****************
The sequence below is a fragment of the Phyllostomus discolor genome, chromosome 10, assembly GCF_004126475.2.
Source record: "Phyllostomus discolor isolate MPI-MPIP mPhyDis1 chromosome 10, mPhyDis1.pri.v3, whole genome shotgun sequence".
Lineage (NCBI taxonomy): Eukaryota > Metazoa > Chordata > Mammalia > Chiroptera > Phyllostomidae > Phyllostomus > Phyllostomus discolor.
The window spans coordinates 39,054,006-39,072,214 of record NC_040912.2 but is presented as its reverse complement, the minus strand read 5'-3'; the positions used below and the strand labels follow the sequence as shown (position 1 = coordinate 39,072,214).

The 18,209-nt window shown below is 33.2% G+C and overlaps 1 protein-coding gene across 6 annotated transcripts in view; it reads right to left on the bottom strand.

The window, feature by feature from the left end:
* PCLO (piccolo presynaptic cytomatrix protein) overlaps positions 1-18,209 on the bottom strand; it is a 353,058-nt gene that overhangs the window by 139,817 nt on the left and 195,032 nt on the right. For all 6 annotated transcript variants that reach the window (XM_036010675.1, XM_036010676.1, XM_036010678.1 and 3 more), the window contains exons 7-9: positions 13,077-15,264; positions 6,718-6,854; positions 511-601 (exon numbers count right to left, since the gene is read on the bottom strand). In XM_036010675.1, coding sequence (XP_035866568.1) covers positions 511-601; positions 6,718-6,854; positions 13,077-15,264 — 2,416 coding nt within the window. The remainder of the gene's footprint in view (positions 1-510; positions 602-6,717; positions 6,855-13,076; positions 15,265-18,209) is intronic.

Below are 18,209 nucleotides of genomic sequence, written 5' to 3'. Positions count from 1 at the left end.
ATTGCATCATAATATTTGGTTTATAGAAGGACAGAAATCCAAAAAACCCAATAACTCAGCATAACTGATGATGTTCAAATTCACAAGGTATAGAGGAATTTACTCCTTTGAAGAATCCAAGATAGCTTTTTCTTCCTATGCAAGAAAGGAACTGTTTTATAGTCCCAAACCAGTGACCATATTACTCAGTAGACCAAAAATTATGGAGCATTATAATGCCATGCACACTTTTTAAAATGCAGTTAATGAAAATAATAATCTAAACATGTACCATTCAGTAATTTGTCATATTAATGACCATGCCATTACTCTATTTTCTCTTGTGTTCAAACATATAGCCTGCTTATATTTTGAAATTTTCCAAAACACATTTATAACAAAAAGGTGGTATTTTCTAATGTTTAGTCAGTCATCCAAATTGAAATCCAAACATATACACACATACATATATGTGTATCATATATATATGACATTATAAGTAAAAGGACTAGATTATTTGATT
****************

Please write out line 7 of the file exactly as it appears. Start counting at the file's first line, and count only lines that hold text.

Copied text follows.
* PCLO (piccolo presynaptic cytomatrix protein) overlaps positions 1-18,209 on the bottom strand; it is a 353,058-nt gene that overhangs the window by 139,817 nt on the left and 195,032 nt on the right. For all 6 annotated transcript variants that reach the window (XM_036010675.1, XM_036010676.1, XM_036010678.1 and 3 more), the window contains exons 7-9: positions 13,077-15,264; positions 6,718-6,854; positions 511-601 (exon numbers count right to left, since the gene is read on the bottom strand). In XM_036010675.1, coding sequence (XP_035866568.1) covers positions 511-601; positions 6,718-6,854; positions 13,077-15,264 — 2,416 coding nt within the window. The remainder of the gene's footprint in view (positions 1-510; positions 602-6,717; positions 6,855-13,076; positions 15,265-18,209) is intronic.